Symonds, Richard 1918-2006
Symonds, Richard 1918-2006
(John Richard Charters Symonds)
See index for CA sketch: Born February 10, 1918, in Oxford, England; died July 15, 2006. Overseas development worker, educator, and author. Symonds was best known for his work in aiding India and Pakistan in association with the United Nations and with Quaker organizations. A Quaker and pacifist, he studied modern history at Corpus Christi College, Oxford, where he was a member of the Pacifist Association. Because of his beliefs, when World War II broke out he joined the Friends Ambulance Unit (FAU) instead of the military. It was through this work that he eventually wound up in India, working on civil defense issues. While there, Symonds led the FAU's relief efforts and became a friend to Mahatma Gandhi. He also worked with the Government of Bengal in the ministry of relief and rehabilitation. With the war over, Symonds next went to Australia, where he was with the United Nations Relief and Rehabilitation Administration. Soon, however, a new crisis erupted in India that would result in the break off of Pakistan into a new nation. Symonds returned to the subcontinent to be an observer for what was now the Friends Service Unit. The next year, 1948, he was hired by the U.N. Commission for India and Pakistan to help with negotiations over the disputed Kashmir region between Pakistan and India. Then, in 1950, in association with the U.N. Technical Assistance Board, Symonds worked on economic policy for newly independent nations. This work took him to New York, Geneva, Ceylon, Yugoslavia, and various African nations through the mid-1960s. From 1963 to 1965, he was also senior research officer for the Institute of Commonwealth Studies at Oxford University. Remaining in academia for a time, Symonds was a professional fellow at the University of Sussex from 1966 to 1971, before returning to his U.N. work. He was assigned to Tunisia and Greece while working for the U.N. Development Program, retiring in 1979. Symonds taught at St. Antony's, Oxford, for the next three years, and was later a consultant to the World Health Organization and the Commonwealth Foundation. He was also a member of the Royal Commonwealth Society as a member of its Council. Symonds's extensive experience overseas resulted in his writing several books, including The Making of Pakistan (1950), International Targets for Development (1970), and In the Margins of Independence: A Relief Worker in India and Pakistan, 1942-1949 (2001). He was also an advocate of equality for women, which resulted in his books Far above Rubies: The Women Uncommemorated by the Church of England (1994) and Inside the Citadel: Men and the Emancipation of Women, 1850-1920 (1999).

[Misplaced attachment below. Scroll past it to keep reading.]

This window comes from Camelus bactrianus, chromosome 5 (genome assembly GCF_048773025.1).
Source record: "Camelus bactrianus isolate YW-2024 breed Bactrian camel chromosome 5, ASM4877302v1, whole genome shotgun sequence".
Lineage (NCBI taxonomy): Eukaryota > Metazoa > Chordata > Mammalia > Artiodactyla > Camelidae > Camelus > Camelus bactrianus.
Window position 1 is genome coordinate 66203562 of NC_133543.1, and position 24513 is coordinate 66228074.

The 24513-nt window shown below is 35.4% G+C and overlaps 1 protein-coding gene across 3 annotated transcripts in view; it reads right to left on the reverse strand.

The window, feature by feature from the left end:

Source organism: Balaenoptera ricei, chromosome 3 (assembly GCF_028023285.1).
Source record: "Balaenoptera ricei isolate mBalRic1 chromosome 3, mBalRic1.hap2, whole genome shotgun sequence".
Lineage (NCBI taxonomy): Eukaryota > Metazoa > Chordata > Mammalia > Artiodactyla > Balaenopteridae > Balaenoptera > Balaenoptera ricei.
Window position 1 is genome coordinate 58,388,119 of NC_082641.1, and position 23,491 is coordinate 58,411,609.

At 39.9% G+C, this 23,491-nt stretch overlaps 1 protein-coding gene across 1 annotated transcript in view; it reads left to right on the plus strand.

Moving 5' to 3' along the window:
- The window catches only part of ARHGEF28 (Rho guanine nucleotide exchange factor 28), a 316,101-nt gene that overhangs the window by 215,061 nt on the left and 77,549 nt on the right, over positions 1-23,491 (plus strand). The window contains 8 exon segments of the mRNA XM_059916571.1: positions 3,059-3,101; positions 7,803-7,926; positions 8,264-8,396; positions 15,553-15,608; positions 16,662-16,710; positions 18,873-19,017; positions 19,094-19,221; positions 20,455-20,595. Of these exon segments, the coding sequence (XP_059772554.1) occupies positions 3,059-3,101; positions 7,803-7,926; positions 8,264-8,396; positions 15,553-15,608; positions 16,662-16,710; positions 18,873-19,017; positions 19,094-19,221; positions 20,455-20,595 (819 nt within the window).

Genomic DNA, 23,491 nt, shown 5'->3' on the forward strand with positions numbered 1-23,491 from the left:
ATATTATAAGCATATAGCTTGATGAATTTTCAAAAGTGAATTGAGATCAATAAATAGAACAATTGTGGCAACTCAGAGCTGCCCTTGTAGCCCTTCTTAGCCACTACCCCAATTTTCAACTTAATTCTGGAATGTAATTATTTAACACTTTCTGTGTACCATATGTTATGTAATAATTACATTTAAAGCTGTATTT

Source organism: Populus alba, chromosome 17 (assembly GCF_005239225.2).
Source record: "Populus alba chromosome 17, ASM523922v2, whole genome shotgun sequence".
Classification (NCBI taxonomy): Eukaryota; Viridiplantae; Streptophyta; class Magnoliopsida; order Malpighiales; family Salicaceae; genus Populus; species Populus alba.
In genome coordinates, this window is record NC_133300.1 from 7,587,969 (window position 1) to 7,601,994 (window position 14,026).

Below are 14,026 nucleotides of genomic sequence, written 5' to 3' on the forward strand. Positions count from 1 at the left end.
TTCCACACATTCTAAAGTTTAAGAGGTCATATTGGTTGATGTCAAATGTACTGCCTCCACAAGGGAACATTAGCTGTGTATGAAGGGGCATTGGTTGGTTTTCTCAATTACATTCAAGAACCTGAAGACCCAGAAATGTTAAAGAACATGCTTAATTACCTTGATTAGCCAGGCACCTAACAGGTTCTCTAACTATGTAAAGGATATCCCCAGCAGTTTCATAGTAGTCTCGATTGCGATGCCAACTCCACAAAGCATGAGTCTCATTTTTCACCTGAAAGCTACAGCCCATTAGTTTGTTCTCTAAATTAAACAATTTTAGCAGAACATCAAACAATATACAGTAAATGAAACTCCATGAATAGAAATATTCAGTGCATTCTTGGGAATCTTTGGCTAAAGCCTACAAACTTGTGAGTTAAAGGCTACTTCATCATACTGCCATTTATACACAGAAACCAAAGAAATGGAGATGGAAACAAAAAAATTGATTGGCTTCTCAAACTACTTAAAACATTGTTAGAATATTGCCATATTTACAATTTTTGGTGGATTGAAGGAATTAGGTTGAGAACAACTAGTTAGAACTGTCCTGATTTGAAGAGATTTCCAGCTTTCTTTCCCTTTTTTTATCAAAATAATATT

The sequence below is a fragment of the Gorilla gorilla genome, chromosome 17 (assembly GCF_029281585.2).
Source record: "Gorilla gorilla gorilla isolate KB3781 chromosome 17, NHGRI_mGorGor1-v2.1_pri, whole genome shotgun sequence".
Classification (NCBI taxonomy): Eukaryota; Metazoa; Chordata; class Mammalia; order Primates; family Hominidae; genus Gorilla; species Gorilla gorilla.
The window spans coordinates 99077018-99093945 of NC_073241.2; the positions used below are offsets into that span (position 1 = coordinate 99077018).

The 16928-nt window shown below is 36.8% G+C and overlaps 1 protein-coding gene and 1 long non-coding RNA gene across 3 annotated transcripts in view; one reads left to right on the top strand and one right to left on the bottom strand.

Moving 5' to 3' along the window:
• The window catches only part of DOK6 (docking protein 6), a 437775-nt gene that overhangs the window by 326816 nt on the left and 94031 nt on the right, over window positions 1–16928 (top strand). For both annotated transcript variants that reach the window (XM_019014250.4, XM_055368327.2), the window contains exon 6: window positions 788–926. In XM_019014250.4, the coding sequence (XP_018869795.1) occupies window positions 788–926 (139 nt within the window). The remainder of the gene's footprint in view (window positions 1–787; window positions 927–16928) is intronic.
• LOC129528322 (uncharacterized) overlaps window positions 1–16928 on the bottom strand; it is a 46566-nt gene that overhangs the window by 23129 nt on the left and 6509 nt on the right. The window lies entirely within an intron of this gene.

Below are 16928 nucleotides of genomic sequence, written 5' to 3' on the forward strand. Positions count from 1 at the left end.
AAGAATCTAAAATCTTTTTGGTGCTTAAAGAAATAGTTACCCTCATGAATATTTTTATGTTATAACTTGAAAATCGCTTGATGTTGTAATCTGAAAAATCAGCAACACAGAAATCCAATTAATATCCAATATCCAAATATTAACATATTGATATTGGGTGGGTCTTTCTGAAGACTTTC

OBITUARIES AND OTHER SOURCES:
Symonds, Richard, In the Margins of Independence: A Relief Worker in India and Pakistan, 1942-1949, Oxford University Press (Karachi, Pakistan), 2001.
Times (London, England), July 31, 2006, p. 40.